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4 pings

  1. Candy Duell says:

    Good Morning,
    I wanted to tell you how much I have enjoyed your blog., I am N2OKA. I just got back into using my license, and have found I really like digital. Do you or have you used it?
    It is so nice to find your little space on the internet 🙂 73 de
    Candy N2OKA

  2. Cindy Lou' says:

    I found your website by doing a search trying to find out what to do with a radio I just picked up. It looks like a little missile (it’s red and black) and has a alligator clamp on a wire that attached to some diodes inside, as well as an earplug, etc… I saw one that recently sold on ebay with the box and paperwork, but still haven’t found out how to use it. I will probably find a buyer for it and pass it along.
    I really enjoyed your website, but the location thing is way off…matter of fact it said I was in Mount Pleasant, Texas and then said I was in Terrel, Texas….but I am really in Sanger Texas, which is way north west of those places. It’s good to see another Female Ham Op online, I got my ‘ticket’ back in 1997, and have enjoyed it.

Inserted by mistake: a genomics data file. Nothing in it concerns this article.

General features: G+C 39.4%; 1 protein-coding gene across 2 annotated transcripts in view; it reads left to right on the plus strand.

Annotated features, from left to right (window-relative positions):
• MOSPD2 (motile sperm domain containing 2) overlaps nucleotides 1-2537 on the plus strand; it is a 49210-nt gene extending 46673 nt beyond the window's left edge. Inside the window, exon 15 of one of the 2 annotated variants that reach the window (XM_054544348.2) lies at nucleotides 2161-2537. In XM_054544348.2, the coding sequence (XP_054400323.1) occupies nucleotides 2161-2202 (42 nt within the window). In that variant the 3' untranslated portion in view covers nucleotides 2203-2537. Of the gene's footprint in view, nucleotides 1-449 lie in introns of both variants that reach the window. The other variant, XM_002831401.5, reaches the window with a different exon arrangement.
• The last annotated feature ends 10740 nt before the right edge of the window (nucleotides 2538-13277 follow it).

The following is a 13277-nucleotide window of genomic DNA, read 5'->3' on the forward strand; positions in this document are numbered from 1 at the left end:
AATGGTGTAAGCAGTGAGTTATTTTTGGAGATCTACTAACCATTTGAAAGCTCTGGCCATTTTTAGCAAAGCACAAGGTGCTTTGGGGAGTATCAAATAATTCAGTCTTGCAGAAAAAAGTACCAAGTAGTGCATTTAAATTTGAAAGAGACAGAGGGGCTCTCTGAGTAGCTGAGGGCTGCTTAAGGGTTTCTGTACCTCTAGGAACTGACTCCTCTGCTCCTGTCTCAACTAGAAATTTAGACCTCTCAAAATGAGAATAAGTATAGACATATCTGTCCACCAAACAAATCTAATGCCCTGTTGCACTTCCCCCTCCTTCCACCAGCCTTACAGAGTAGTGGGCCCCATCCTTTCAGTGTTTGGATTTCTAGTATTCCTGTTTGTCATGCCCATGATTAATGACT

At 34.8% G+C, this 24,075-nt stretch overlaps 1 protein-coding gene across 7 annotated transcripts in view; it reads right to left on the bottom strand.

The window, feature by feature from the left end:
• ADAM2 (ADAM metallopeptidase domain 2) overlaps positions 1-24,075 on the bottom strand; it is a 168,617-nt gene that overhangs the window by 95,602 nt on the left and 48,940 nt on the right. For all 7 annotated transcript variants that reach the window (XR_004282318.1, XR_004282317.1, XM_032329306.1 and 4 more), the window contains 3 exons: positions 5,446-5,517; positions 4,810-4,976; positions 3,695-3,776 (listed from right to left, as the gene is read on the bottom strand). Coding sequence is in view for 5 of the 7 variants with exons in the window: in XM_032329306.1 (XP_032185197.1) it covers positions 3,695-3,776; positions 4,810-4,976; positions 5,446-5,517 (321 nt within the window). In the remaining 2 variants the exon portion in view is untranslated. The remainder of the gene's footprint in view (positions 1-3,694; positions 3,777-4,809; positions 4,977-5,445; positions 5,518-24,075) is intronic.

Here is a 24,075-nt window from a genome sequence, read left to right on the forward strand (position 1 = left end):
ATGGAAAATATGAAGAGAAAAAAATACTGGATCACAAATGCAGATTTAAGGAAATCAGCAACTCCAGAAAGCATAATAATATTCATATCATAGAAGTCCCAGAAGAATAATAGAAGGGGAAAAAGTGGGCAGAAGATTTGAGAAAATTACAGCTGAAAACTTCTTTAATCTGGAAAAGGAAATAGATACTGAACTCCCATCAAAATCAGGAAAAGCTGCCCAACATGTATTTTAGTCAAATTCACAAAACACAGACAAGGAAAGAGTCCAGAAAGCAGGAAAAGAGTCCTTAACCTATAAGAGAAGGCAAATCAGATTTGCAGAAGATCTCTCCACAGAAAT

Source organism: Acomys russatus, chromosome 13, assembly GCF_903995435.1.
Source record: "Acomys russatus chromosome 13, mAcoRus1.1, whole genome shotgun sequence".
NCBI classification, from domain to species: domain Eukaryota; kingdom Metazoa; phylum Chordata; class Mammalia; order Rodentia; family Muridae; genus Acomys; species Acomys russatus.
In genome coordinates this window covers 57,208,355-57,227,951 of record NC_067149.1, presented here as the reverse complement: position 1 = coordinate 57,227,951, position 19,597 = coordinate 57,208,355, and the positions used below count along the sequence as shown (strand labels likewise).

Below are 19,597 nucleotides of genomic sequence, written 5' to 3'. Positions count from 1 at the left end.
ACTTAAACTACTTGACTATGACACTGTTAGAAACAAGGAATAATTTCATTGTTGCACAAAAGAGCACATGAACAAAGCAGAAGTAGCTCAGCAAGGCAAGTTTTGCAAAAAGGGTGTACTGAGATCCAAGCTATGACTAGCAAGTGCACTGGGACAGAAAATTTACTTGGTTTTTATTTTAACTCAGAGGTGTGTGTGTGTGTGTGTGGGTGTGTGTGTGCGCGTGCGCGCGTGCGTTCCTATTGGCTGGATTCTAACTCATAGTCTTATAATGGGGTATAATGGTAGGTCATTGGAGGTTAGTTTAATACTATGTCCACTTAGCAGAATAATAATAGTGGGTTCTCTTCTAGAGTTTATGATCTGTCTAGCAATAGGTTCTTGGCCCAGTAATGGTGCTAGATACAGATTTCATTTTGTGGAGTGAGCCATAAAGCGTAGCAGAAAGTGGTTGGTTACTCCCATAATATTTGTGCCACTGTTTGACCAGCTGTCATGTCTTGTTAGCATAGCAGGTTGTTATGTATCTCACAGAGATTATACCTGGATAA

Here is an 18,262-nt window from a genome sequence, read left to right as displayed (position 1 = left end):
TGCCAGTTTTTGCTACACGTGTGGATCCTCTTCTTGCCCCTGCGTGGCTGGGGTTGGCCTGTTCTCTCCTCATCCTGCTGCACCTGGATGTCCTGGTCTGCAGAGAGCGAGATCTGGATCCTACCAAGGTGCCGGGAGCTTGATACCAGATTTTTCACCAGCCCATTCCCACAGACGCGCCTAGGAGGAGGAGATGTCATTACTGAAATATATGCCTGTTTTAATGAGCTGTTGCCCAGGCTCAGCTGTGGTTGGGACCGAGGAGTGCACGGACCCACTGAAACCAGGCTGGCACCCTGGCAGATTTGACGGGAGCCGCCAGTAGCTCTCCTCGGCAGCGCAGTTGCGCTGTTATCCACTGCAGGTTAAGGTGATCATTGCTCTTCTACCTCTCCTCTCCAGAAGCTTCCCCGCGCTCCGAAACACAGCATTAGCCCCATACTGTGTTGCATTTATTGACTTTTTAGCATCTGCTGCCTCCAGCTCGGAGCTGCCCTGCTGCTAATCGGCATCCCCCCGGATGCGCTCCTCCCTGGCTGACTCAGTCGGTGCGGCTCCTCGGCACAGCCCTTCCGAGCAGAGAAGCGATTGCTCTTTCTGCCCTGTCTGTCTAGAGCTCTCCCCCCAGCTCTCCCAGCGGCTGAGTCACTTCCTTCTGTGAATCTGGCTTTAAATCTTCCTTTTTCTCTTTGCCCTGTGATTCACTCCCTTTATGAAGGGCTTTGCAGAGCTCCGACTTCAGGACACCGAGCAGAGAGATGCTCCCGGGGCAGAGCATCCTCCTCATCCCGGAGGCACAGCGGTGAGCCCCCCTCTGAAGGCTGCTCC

Take care hun, and stay safe and happy!
    ~73 de KD5BJX

  3. W6YJG says:

    Hello – –

    Enjoyed the visit and offer minor correction. The antenna photo identified as being the Tulelake receiving array in your informative backscatter article is incorrect and not part of the AN/FPS-118 OTH-B Radar System. Though gone, a passive reflector screen was erected similar to Christmas Valley but not as tall and about 1.5 miles long.. A row of about 150 individual phased elements were installed freestanding vertical in front of the reflector screen. The vertical element height of the receiving array is probably half the canted element length of the transmitting array. A wire mesh ground screen running the length about 300 yards wide is mostly still there.


  4. W6YJG says:

    Hello again and need to correct last comment. The Tulelake screen reflectors were actually 5000 feet long and number of vertical elements was 246 in each array.

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